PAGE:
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Should Those Who Gain from Women Entering the Workforce Compensate the ‘Losers’?

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Hers’s another open letter to frequent Cafe Hayek commenter Warren Platts: You continue to insist that a policy of free trade is justified only if the “winners” compensate the “losers” – the latter of whom you suppose are those suppliers and workers who lose business and jobs to imports.  But because no producer has any property right in consumer patronage, you are mistaken. I quote from a New York Times op-ed of ten years ago by University of Rochester mathematician and economist Steven Landsburg: “One way to think about that is to ask what your moral instincts tell you in analogous situations.  Suppose, after years of buying shampoo at your local pharmacy, you discover you can order the same shampoo for less money on the Web.  Do you have an obligation to compensate your

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Hers’s another open letter to frequent Cafe Hayek commenter Warren Platts:

You continue to insist that a policy of free trade is justified only if the “winners” compensate the “losers” – the latter of whom you suppose are those suppliers and workers who lose business and jobs to imports.  But because no producer has any property right in consumer patronage, you are mistaken.

I quote from New York Times op-ed of ten years ago by University of Rochester mathematician and economist Steven Landsburg: “One way to think about that is to ask what your moral instincts tell you in analogous situations.  Suppose, after years of buying shampoo at your local pharmacy, you discover you can order the same shampoo for less money on the Web.  Do you have an obligation to compensate your pharmacist?  If you move to a cheaper apartment, should you compensate your landlord?  When you eat at McDonald’s, should you compensate the owners of the diner next door?  Public policy should not be designed to advance moral instincts that we all reject every day of our lives.”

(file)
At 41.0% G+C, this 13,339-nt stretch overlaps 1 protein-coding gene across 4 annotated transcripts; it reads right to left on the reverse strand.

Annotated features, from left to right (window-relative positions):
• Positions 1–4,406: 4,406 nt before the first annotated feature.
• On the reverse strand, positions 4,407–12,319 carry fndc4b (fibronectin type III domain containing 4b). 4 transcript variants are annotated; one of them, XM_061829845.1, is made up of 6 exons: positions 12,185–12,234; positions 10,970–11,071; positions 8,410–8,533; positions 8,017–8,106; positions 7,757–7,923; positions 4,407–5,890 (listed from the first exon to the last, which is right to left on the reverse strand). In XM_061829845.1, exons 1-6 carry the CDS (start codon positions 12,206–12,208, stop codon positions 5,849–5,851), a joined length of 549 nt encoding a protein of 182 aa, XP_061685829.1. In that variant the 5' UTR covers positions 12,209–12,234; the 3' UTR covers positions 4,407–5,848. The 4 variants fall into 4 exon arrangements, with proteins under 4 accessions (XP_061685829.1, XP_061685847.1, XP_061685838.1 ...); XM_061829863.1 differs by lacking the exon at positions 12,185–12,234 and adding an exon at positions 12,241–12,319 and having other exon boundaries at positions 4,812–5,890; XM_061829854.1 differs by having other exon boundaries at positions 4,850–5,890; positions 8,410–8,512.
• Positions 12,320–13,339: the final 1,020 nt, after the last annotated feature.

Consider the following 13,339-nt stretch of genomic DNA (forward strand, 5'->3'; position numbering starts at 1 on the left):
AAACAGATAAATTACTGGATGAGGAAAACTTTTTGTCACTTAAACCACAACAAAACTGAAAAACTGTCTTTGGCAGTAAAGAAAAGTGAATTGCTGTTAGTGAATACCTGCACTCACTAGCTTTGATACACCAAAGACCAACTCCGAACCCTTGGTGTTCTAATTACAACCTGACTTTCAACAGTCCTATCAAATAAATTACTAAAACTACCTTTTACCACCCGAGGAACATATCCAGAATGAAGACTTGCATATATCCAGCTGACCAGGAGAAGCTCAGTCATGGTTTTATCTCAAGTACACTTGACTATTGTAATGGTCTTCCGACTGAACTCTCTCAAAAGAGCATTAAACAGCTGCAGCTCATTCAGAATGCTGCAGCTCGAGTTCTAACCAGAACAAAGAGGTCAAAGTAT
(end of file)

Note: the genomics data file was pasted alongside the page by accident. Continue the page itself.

Let me add my own example to those offered by Steve.  As more and more women enter the workforce they necessarily compete with men (and other women) who have been in the workforce for some time.  In many particular instances, then, the increased competition from women entering the workforce produces what you describe as “losers.”  Do you, then, believe that government should prevent women from entering the workforce only if and for as long as the “winners” actually compensate those business owners and workers who, as a result, must compete harder for consumer patronage and who, in some cases, actually suffer decreases in their incomes or even lost jobs?

Increased competition that comes from the entry of more women into the workforce differs in no essential way from increased competition that comes from the entry of more imports into economy.  Therefore, unless you and other protectionists are willing to prevent women from entering the workforce if they and other “winners” don’t compensate those existing producers who compete against these women, you have neither an economic nor an ethical case for using the absence of compensation as a pretext for preventing more imports from entering the economy.

Sincerely,
Donald J. Boudreaux
Professor of Economics
and
Martha and Nelson Getchell Chair for the Study of Free Market Capitalism at the Mercatus Center
George Mason University
Fairfax, VA  22030

P.S.  It is an inadequate response to point out that some Nobel-laureate economists have carelessly sometimes said that the case for free trade requires actual compensation, for to such economists I would put the same questions asked by Landsburg and myself.  (Also, of course, other Nobel-laureate economists – including, but not limited to, F.A. Hayek, Jim Buchanan, and Ronald Coase – would undoubtedly dissent from the claim that compensation is necessary.)

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Don Boudreaux
He is a professor of economics at George Mason University in Fairfax, Virginia. Previously, he was president of the Foundation for Economic Education.

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